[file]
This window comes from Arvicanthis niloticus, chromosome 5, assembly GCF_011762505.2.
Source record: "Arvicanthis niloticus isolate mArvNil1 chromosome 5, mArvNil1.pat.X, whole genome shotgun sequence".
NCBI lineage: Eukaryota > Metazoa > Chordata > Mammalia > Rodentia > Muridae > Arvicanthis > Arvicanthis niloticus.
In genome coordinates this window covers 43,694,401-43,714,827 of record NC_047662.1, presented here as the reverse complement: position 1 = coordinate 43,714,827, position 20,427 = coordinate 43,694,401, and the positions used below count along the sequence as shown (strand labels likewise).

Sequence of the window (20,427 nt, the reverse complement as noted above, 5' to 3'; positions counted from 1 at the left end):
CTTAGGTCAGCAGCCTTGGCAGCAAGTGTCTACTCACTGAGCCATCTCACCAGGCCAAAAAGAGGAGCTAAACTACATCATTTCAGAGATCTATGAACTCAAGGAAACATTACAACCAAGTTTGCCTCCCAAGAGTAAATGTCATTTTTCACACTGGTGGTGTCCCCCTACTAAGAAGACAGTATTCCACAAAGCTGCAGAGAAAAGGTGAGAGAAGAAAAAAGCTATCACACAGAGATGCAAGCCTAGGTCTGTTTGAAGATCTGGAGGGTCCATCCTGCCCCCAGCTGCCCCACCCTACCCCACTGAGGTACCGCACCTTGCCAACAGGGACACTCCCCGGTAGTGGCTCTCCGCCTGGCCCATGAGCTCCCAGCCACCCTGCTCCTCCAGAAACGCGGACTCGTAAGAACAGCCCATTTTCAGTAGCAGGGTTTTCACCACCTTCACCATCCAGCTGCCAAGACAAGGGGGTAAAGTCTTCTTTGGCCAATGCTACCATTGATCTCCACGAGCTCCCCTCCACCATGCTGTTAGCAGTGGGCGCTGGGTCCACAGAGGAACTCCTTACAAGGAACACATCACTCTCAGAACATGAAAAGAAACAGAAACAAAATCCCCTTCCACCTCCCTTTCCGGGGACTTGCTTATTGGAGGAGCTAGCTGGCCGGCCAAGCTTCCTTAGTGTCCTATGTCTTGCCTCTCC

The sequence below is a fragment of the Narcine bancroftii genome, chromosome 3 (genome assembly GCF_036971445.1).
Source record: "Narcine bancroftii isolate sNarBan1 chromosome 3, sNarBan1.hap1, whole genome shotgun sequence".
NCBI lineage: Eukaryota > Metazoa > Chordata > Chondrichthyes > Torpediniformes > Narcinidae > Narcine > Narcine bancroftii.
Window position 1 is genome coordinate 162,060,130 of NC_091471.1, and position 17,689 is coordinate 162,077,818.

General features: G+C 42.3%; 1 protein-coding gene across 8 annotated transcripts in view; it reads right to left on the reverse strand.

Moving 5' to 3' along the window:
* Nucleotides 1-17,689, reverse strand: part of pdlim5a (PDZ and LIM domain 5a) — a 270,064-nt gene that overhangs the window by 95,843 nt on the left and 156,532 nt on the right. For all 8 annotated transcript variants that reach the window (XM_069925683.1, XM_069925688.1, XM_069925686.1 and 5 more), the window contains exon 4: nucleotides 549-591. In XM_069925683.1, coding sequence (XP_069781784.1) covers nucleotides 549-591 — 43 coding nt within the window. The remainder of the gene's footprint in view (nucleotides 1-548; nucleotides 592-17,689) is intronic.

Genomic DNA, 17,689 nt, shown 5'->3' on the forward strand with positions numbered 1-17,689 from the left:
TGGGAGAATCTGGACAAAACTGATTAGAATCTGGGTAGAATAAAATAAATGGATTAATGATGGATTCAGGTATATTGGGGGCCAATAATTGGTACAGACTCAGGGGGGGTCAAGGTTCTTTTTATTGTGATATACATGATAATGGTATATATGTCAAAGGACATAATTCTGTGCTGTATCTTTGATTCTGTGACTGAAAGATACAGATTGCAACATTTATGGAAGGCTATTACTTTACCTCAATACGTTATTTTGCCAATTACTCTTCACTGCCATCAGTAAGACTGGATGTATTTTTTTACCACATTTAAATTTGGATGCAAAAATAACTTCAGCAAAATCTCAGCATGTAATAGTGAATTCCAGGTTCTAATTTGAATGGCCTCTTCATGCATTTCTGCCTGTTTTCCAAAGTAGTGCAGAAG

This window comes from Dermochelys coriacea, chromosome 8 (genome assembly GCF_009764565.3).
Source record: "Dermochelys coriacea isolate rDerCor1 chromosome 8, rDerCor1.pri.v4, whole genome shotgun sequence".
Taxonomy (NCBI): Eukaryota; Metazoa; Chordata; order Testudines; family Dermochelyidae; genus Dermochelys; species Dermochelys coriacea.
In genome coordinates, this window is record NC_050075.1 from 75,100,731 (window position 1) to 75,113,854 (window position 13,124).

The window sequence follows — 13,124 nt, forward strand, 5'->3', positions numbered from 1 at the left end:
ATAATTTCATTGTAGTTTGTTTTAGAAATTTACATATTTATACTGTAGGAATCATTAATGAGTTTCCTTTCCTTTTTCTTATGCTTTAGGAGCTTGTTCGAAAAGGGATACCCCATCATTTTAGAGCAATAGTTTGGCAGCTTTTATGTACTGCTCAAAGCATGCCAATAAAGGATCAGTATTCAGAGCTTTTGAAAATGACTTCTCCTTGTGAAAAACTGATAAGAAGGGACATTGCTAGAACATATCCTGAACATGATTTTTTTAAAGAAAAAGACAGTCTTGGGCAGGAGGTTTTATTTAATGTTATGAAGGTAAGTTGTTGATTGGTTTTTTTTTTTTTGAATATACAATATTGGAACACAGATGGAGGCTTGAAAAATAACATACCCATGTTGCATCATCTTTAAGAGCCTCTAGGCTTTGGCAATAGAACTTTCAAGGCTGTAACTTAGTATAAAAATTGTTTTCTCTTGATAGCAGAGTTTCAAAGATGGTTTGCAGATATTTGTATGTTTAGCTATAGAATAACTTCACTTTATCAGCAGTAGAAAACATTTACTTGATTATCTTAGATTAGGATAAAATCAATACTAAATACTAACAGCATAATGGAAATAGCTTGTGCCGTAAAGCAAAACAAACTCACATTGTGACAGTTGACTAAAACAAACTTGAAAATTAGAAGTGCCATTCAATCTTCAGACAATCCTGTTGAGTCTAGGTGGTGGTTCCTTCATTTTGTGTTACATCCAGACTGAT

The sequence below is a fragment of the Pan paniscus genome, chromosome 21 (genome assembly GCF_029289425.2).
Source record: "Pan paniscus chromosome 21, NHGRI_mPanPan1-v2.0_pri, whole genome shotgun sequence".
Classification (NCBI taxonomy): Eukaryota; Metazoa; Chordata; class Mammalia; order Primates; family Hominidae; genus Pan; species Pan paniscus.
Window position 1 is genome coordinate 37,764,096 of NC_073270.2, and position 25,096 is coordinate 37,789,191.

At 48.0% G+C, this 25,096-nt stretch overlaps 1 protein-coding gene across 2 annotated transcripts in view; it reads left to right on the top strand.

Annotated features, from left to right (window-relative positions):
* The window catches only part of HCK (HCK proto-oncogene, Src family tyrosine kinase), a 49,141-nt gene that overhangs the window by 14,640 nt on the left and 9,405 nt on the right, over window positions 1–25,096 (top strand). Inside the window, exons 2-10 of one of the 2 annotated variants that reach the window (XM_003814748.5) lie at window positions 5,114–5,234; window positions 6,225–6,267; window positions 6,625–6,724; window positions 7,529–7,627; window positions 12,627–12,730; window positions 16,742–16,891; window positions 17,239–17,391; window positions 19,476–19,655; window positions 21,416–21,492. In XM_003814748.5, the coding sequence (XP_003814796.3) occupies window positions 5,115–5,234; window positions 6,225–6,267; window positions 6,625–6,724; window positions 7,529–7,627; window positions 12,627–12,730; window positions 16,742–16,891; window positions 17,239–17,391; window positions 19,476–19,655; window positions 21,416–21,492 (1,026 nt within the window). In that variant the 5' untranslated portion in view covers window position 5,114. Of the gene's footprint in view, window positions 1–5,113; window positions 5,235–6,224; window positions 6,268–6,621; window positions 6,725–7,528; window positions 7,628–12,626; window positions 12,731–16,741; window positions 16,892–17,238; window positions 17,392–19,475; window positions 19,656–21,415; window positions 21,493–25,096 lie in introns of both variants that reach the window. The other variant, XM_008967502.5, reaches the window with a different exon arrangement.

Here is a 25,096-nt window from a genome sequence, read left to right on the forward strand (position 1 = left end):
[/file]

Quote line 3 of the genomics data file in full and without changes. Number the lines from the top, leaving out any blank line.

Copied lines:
NCBI lineage: Eukaryota > Metazoa > Chordata > Mammalia > Rodentia > Muridae > Arvicanthis > Arvicanthis niloticus.